“What I’d like to see is a future where if you break your neck or your back, you’re treated for a few weeks and then you’re back to work. Just like if you had broken an arm or a leg.” ~ Noela Vallis ~
|Logo of the Spinal Cord Society New Zealand|
I can’t get Noela Vallis out of my mind, and I think she challenged me to think about ways to achieve a cure that I had never thought of before.
What do you do if you are trying to do something that has never been done before and you’re not willing to go beg the government to do something you know that they won’t fund anyways? I’ll tell you what Noela Vallis did, but before I do, let me say just a few words about trying to deal with other people working on a ‘cure’.
I’ve sent out a lot of emails to different researchers and organizations dealing with, or supposedly dealing with, curing spinal cord injuries, and with the exception of a few (which you'll also be introduced to in the near future), I never hear back.
So I was so shocked when I sent an email off to the Spinal Cord Society of New Zealand asking to interview their Chair, Noela Vallis and got a response within two hours saying that my email had been forwarded to her. I was even more surprised when I got an email back from her telling me that she’d love to talk. “Give me your number,” she said. I knew that I had met a very different person.
Now before I go on, let me tell you who she is. She is a seventy year old woman (told me this right off the bat) who set up an organization twenty five years ago to beat paralysis after her husband was paralyzed in a jet boat race accident. Her organization has just won approval for clinical trials in New Zealand using OE cells (OEC = Olfactory Ensheathing Cells also known as OEG cells = Olfactory Ensheathing Glia) which are harvested from a patient’s nose and implanted into the damaged spinal cord to cure spinal cord injury.
You can find more about their trials by visiting their website or watching an interview with all the important players.
“If they could put a man on the moon,” she started, and I knew I had found someone who I would enjoy talking to for an hour. I wish I could have talked to her for ten hours because it would have been ten hours of laughter and learning.
And with her ‘man on the moon’ theory she started fighting for a cure when no one believed it was even possible and, “the last five or six years have shown that it is clearly possible to cure SCI.”
How did she do it? Along with travelling around the country speaking to different groups, she says, “I work four or five hours a day and then I just sit in my kitchen from 7 to 11PM and raise the money and talk to people.” Even though she’s very modest about it all, you know that she is the one who has made this all possible and without one cent from government. “If I had tried to do it through the government, there would have been too much red tape.”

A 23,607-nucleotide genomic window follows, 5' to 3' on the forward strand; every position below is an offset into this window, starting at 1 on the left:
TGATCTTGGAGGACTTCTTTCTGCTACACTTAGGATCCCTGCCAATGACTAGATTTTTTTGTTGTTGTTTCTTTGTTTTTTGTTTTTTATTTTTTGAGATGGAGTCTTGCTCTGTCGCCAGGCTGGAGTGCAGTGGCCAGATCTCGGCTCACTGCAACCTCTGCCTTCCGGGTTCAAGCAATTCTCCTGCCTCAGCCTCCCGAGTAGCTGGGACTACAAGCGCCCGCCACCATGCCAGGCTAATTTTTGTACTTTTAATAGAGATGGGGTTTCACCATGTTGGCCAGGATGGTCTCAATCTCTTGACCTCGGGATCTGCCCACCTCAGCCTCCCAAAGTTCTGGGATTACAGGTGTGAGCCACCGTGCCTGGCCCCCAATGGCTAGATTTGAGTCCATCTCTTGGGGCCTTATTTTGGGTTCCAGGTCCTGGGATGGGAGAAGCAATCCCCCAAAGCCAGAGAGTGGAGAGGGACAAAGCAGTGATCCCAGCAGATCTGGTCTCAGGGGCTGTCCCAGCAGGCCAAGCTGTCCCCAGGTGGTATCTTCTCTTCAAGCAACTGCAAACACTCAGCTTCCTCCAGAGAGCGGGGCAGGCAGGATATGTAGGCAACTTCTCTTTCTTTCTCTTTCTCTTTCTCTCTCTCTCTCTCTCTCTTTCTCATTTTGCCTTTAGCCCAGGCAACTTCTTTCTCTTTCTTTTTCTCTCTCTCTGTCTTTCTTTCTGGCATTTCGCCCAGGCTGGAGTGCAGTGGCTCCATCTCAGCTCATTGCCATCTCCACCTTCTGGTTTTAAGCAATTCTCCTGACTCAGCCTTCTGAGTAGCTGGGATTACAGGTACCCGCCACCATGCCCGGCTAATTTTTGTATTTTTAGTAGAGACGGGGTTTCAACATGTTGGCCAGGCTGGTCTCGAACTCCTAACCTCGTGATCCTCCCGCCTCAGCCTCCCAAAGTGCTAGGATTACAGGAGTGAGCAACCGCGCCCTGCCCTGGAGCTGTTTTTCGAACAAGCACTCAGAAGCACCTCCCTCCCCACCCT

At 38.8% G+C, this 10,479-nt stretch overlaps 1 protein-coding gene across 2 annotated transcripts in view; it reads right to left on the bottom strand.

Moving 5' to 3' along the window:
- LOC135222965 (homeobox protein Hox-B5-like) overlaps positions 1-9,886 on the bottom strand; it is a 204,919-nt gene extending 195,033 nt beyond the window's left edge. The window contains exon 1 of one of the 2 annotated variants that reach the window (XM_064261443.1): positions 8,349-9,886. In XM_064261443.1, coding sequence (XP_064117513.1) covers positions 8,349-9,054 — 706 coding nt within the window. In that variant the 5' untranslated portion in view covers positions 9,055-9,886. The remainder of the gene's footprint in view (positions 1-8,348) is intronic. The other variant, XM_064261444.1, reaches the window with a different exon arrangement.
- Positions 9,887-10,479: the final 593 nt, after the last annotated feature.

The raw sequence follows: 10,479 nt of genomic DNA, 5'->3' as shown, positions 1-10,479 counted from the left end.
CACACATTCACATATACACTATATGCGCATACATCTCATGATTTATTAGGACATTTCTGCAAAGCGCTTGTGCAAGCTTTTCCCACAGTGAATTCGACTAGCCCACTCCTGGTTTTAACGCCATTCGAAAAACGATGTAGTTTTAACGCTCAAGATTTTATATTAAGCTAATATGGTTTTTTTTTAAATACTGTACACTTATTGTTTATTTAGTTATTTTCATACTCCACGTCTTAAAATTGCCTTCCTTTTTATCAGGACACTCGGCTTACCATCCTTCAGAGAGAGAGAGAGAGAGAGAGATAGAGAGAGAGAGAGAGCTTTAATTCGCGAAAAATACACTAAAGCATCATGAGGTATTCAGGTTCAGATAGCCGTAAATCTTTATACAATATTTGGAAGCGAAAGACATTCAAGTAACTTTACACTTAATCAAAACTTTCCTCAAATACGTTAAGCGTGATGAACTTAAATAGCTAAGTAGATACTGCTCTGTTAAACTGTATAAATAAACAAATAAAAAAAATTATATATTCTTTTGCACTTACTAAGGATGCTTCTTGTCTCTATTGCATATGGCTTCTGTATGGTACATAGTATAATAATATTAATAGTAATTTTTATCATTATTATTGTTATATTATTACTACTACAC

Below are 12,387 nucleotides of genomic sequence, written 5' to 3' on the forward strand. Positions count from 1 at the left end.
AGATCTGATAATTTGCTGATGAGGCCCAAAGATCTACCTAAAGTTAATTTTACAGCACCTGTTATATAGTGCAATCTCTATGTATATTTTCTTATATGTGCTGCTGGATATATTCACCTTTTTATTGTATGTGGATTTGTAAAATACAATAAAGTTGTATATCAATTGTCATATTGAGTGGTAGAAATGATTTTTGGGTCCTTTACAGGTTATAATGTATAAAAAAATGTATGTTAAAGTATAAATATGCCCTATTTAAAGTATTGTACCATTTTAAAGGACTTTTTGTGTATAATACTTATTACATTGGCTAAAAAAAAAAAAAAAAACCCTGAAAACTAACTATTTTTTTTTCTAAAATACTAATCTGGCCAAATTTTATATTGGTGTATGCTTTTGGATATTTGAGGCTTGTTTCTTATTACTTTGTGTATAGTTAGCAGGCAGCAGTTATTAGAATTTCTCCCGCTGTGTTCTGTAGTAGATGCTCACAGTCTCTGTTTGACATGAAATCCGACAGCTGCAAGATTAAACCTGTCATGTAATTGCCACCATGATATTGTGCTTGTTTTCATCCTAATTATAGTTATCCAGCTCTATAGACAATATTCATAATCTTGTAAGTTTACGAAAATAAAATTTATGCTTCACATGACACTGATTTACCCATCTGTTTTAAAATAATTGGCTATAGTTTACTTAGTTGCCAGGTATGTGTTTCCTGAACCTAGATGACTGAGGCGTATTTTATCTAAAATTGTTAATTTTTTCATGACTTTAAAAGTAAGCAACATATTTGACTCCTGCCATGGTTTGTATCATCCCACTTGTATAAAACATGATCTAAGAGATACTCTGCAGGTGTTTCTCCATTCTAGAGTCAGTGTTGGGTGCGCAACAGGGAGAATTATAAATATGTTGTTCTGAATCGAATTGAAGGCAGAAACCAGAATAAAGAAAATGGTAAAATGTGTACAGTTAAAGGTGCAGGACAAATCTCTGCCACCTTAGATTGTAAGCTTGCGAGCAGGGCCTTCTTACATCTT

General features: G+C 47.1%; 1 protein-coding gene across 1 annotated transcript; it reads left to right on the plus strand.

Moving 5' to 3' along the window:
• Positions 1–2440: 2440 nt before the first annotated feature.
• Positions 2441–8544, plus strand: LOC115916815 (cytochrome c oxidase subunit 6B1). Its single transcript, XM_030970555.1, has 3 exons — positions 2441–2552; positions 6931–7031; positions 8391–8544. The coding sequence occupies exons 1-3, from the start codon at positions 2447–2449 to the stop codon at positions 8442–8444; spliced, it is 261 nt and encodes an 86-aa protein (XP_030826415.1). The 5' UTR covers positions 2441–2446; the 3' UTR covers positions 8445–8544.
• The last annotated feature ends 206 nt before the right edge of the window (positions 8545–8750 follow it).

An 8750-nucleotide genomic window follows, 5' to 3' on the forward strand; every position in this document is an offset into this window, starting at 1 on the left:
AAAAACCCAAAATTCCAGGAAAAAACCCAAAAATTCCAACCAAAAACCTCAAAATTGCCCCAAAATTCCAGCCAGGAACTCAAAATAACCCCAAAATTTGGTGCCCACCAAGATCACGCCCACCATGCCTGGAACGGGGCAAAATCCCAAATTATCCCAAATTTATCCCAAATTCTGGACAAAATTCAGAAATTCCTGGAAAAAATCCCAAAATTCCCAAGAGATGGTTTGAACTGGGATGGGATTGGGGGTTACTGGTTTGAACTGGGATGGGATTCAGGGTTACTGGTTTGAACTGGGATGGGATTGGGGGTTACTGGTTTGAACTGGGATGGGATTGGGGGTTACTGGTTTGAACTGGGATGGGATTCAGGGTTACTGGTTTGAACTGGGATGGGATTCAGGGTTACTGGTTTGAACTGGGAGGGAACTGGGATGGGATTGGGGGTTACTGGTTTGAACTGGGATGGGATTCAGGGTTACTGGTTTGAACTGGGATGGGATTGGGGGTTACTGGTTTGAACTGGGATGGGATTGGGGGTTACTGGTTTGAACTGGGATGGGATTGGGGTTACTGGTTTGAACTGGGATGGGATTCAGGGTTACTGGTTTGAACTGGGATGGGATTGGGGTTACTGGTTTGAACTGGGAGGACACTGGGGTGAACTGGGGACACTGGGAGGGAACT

For the first ten years she raised money and sent it on to research being done in America, and then one day she was told that even if a cure was found in America, “you can’t all come over here to get cured.” So she went outside, kicked the car, and said, “what in the hell am I going to do?”
And then in a very practical way that suits her personality, she went about organizing a cure in New Zealand.
She needed a researcher, so she found one, raised the $290,000, and shipped her off to Alabama in July 1999 for two years to learn about a cure for spinal cord injury. When the researcher came back, Ms Vallis realized that there was no sense having a researcher but no place to do the research, so she built a research laboratory. Started building it in February 2002 and moved in May 2003. Cost her $128,000 dollars and then she raised another $1.5 million to equip it.
She makes it sound so easy, and listening to her, you actually believe that it was, but I can imagine that it wasn’t. She called the Rotary clubs to help and women’s institutes and got a lot of help from the gaming trust which funds sports, education, and charities with their poker machines.
“When we first started they said that we’d have to do rat studies for five years. Well, they’ve been doing rat studies for forty years and the only thing that they've accomplished is to kill a lot of rats.” She also told me about where they could stick their rats, but I won’t tell you where. Her lab has done no rat studies. She told me that her lab was set up to do one thing – get ready for clinical trials to cure spinal cord injuries.
Knowing that both OEC and bone marrow cells have been proven safe in other studies, they have spent their time not killing rats, but purifying and improving their techniques for expanding the cells after they are taken from the subjects.
After dealing with the multi-regions ethics committee and having her protocol for the clinical trials blocked for four years and eight months, Mrs. Vallis fought back. She gathered a group of twelve politicians, and I can imagine that she used her charm on them. “If I don’t get approval, I’ll make it all public. All the blocking of our trials to cure people with spinal cord injury.” Two months later she got the approval and in June the trials should proceed.
“We know it won’t be a miracle,” she said, “but trials must start at some point. This is not spreading false hope, but testing the science is part of curing spinal cord injury.”
She has shown me that there is more than one way to skin a cat (or a rat).
Are you interested in helping to keep these trials running?
Please donate to the Spinal Cord Society New Zealand.